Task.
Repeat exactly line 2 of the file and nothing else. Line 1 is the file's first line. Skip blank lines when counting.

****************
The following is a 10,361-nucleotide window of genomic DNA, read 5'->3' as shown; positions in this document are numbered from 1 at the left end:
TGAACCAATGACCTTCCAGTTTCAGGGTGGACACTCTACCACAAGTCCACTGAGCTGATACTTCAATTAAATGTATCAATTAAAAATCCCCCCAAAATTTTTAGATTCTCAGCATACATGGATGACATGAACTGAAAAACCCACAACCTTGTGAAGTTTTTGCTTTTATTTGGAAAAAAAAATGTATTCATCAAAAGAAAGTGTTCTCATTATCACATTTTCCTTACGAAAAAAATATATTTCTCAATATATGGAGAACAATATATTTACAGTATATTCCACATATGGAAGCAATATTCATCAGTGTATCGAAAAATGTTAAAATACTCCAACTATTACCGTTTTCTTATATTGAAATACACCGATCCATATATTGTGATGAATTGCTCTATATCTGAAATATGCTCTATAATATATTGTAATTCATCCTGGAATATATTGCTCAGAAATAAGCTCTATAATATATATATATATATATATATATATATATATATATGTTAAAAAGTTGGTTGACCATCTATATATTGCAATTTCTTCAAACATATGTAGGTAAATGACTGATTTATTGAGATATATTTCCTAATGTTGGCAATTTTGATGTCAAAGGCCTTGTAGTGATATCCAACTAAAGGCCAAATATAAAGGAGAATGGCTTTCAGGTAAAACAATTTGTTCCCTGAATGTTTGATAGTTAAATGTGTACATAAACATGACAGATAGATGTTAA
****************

TGAACCAATGACCTTCCAGTTTCAGGGTGGACACTCTACCACAAGTCCACTGAGCTGATACTTCAATTAAATGTATCAATTAAAAATCCCCCCAAAATTTTTAGATTCTCAGCATACATGGATGACATGAACTGAAAAACCCACAACCTTGTGAAGTTTTTGCTTTTATTTGGAAAAAAAAATGTATTCATCAAAAGAAAGTGTTCTCATTATCACATTTTCCTTACGAAAAAAATATATTTCTCAATATATGGAGAACAATATATTTACAGTATATTCCACATATGGAAGCAATATTCATCAGTGTATCGAAAAATGTTAAAATACTCCAACTATTACCGTTTTCTTATATTGAAATACACCGATCCATATATTGTGATGAATTGCTCTATATCTGAAATATGCTCTATAATATATTGTAATTCATCCTGGAATATATTGCTCAGAAATAAGCTCTATAATATATATATATATATATATATATATATATATATATGTTAAAAAGTTGGTTGACCATCTATATATTGCAATTTCTTCAAACATATGTAGGTAAATGACTGATTTATTGAGATATATTTCCTAATGTTGGCAATTTTGATGTCAAAGGCCTTGTAGTGATATCCAACTAAAGGCCAAATATAAAGGAGAATGGCTTTCAGGTAAAACAATTTGTTCCCTGAATGTTTGATAGTTAAATGTGTACATAAACATGACAGATAGATGTTAA